Woeburn Tenzin presented on Tibet as the third pole of the world because of all of the glaciers there. She is a member of the organization Tibet Third Pole.
She showed photographs of the retreat of glaciers in Tibet as a result of climate change. The result is the formation of huge glacier lakes.
She also showed charts of temperature rises in Llahsa, resulting in shorter seasons. There’s also a rise in permafrost temperatures. As a result, deserts are taking over the grasslands that formerly were sustained by water in the permafrost.
The most terrifying factor she underlined was the fact that glaciers in Tibet contribute to the following rivers: Indus, Brahmaputra, Yellow, Mekong, Yangtse. Basically, the rivers that provide drinking water for a very significant portion of humanity. The Mekong River, for example, supports 70 million people from Tibet to Vietnam. Here’s a useful article that summarizes the seriousness of the impact on rivers.
China is reacting by building dams on many of these rivers to harness hydro-electric power. Hundreds of dams. But when you build dams, you displace people and add to water evaporation.
Construction of the Three Gorges Dam displaced up to a million people, for example. China has bigger dams in mind.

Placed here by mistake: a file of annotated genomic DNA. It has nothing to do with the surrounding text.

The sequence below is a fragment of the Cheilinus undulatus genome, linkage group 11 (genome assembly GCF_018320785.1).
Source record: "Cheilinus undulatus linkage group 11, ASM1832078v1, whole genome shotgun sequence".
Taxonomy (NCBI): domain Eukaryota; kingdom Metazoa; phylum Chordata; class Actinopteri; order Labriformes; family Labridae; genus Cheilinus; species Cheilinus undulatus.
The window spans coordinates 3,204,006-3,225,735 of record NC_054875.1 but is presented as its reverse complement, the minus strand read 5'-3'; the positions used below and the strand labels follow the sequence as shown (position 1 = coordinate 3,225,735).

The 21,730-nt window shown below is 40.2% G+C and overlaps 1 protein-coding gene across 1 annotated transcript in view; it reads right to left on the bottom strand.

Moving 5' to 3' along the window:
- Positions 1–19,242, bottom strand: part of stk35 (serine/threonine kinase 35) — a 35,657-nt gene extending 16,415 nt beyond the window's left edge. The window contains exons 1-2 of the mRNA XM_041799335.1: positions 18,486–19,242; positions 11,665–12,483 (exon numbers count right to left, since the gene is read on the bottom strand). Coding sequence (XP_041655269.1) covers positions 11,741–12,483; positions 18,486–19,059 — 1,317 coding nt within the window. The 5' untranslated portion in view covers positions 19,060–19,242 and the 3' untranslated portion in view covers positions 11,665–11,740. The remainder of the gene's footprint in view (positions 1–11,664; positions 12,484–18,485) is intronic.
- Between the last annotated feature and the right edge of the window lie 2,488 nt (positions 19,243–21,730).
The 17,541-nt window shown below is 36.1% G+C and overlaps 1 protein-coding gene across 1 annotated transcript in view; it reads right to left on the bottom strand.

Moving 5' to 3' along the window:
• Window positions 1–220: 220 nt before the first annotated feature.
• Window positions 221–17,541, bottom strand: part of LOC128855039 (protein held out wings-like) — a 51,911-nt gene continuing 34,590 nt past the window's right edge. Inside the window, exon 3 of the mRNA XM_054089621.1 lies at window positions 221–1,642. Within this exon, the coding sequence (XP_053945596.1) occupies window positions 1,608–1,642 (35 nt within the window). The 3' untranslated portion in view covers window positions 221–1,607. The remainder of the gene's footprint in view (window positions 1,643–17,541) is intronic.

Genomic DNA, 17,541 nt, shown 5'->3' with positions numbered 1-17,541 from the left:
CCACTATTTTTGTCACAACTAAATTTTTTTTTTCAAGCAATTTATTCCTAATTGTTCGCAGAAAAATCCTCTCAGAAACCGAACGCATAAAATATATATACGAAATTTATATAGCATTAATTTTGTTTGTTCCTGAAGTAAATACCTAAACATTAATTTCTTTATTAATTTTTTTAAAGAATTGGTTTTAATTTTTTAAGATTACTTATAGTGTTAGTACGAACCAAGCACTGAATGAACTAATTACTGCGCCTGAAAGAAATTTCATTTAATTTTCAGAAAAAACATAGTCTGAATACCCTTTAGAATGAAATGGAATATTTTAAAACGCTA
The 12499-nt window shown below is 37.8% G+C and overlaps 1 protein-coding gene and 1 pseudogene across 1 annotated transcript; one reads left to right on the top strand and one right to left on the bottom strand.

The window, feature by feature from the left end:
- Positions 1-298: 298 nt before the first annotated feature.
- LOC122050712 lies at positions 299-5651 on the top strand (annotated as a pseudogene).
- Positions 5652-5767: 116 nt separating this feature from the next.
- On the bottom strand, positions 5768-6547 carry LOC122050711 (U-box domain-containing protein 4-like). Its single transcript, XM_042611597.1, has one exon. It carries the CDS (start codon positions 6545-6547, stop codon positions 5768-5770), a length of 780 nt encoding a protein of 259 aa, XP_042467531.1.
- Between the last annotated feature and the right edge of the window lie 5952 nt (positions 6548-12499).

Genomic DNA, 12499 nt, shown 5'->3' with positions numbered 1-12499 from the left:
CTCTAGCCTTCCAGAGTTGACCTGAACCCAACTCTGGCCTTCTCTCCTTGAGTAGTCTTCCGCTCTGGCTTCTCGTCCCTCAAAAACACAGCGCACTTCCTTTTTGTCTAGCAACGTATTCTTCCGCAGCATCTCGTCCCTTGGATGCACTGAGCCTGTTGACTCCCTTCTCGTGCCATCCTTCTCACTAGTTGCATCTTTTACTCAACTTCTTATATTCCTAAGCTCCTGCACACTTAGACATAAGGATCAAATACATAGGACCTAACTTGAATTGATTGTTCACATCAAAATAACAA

What impact will all of these dams have on the nations downstream?
Woebum then screened a brief film called Meltdown in Tibet that provides narration and images for some of the problems she described. Behind frantic dam building, 70% of China’s lakes are polluted. Its dream is to divert water from Tibetan plateau to provide for its water-starved cities. This is the largest dam-building engineering project ever undertaking.
After Woebum Tenzin’s presentation, Payal Parekh, an expert on climate change and dams, spoke. She drew on research done by the organization International Rivers. There are a host of problems with dams, she argued:
- displacement of communities: estimates are that approximately 40 million people around the world have been displaced by dams
- reduced water quality and quantity
- loss of habitat: dams have major impacts on wildlife habitat, often leading to widespread extinctin
Why is China building so many dams?:
- Energy for mining and prospecting
- infrastructure development
- power for urban China – China is plagued by major energy shortages
- promotion of rapid development in Tibet (although this isn’t to benefit Tibetans)
- diversion of water
Dams are based on historical data about river flow, but climate change means that such predictions are not reliable. More extreme weather events are expected.
Someone in the audience explained that China is not the only country building dams: India is planning on building nearly 160 dams, trying to preemptively get access to the water that China is trying to access.
Better solutions exist that diversify and decentralize energy production. These solutions aren’t easy, but they are better than the massive amount of dam building contemplated around Tibet. Unfortunately, though, dams are being brought back by elites as a solution to the climate crisis. We need to struggle against this on international level and on local level.